You’re tweeting, posting to Facebook, keep the blog up-to-date…but you have that nagging feeling that something’s missing. Perhaps you should have done a couple of extra blog posts before the last tradeshow. Could be your social media icons and branding on your company’s website aren’t big enough to be noticeable.
Something’s amiss, but you’re just not sure what.
Launch the social media audit!
There are a lot of good reasons to do a thorough social media audit. If you’ve never done one, your initial run-through should be as thorough as you can afford (time and/or money). After that, a yearly audit of the pertinent pieces, at minimum, should be done.
At minimum, your social media audit should include the following:
- Strategy: identify visions, goals, desired outcomes. Choose your target market, platforms. listening/monitoring tools. Define internal policies and evaluate your assets.
- Implementation: tools/platforms, community growth and development, training, potential partners, monitor and evaluate
- Integration: organization website, blog, social media platforms, offline support (print, business cards, etc.)
- Support: executive, funding for personnel, staff involvement
So yes – there’s a lot involved, so how do you accomplish all of this? Do you make it happen internally, or do you hire an outside expert to come in? Either way, it’ll take some time to accomplish a thorough and useful social media audit.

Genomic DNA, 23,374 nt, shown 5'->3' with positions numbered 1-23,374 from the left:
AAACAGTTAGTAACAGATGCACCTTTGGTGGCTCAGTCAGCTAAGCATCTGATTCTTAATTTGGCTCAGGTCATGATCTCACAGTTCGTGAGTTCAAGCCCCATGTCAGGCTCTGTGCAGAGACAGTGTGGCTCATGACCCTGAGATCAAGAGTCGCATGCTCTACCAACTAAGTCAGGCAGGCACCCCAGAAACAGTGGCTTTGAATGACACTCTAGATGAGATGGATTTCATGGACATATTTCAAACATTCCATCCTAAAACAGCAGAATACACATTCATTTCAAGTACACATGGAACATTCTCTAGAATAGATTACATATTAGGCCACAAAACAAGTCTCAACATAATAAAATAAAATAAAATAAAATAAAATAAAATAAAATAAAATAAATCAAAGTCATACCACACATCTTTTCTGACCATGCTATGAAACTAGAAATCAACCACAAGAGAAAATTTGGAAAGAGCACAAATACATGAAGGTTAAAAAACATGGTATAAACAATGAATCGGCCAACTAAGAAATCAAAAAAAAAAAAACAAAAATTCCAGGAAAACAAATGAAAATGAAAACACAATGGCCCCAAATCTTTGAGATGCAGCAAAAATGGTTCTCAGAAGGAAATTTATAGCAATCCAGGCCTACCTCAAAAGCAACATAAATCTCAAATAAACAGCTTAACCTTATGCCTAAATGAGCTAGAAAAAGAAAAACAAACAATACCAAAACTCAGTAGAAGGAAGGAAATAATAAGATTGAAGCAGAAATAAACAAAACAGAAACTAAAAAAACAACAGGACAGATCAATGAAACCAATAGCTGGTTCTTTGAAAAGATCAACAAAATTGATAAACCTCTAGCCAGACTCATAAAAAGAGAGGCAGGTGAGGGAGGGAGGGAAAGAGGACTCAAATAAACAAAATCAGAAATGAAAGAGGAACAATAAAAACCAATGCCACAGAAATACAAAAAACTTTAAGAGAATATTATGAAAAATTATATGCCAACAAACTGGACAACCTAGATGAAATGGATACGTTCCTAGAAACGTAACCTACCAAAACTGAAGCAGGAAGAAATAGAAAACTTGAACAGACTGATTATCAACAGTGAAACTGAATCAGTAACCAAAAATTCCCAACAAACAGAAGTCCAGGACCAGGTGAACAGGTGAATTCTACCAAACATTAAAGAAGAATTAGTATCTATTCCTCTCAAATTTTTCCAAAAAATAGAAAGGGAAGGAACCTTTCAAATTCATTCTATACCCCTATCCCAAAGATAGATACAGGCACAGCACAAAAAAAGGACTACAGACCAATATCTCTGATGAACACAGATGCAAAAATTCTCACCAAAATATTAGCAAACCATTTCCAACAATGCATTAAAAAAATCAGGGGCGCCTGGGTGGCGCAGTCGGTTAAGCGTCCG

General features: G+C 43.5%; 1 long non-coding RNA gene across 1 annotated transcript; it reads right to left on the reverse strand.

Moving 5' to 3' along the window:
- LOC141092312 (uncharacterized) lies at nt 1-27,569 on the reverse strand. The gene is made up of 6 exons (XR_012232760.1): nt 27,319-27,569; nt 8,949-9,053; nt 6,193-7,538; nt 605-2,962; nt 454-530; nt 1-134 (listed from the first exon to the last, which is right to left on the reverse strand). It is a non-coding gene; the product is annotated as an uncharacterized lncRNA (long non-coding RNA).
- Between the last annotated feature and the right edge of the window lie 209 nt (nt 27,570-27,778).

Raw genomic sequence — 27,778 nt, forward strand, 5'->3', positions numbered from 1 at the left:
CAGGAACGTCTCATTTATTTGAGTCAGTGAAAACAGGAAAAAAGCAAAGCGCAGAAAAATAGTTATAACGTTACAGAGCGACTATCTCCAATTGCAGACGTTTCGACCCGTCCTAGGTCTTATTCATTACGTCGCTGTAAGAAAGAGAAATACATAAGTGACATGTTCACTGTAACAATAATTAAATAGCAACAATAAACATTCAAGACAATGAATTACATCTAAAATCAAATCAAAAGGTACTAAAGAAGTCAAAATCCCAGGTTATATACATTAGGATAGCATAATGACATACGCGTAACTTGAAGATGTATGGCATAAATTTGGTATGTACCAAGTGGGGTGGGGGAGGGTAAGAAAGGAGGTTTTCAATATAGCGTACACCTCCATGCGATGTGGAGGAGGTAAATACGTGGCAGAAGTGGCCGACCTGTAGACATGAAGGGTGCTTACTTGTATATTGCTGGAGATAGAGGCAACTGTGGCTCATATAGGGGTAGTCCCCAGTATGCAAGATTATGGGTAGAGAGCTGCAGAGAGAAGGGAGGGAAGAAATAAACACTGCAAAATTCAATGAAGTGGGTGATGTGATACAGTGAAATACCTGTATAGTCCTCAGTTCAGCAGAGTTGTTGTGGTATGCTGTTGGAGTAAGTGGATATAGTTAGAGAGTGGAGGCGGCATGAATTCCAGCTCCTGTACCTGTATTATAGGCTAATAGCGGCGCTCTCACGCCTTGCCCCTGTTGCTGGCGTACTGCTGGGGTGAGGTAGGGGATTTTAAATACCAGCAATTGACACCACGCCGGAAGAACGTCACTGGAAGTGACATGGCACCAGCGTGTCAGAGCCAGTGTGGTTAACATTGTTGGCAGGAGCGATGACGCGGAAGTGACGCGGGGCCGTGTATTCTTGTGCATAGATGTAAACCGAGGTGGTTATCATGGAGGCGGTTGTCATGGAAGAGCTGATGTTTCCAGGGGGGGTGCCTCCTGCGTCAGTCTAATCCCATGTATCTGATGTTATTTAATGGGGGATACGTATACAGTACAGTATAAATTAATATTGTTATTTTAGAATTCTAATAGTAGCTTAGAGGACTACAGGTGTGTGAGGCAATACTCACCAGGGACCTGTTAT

The process should start with interviews with the principals involved: the tweeters, bloggers and creators of video and other social media content. They’ll be able to give you a good sense of the overall reach and current shortfalls.
- Surveys also work well. They offer all participants a chance to answer the same questions with the same methodology.
- Event analysis: there’s a good chance that each participant in an organization’s social media initiatives have anecdotes about how something worked or didn’t work. Analyzying these events helps to see how communication works in real-life situations.
- Communication flow: how is information exchanged between all parties? By taking a close look at how a company’s communication network works, it’s possible to reveal where blockages happen and show opportunities for untapped paths.
- Observation: as part of the social media audit, you should spend time actually observing how each person interacts with the company’s community.
If you’ve been involved in social media for some time but still are trying to get a handle on what exactly you’re doing and how it’s affecting your marketing efforts, a social media audit is a solid place to start.
JS @ Trade Show Exhibits ,
Most common issues in my opinion are communication flow (or lack of thereof), and being too formal about the whole process – trying to control the message to the point where conversation is not happening naturally.
Tim Patterson ,
Agreed. The task as I see it is to draw a balance between the communication flow and being too formal and not having any guidelines at all and just posting willy-nilly. The larger the company the more important to have that communication and to make sure people understand the ramifications of what may happen if a thoughtless posting gets out. Once it’s out, it’s out and ya can’t do much about it except react.
Thanks for chiming in!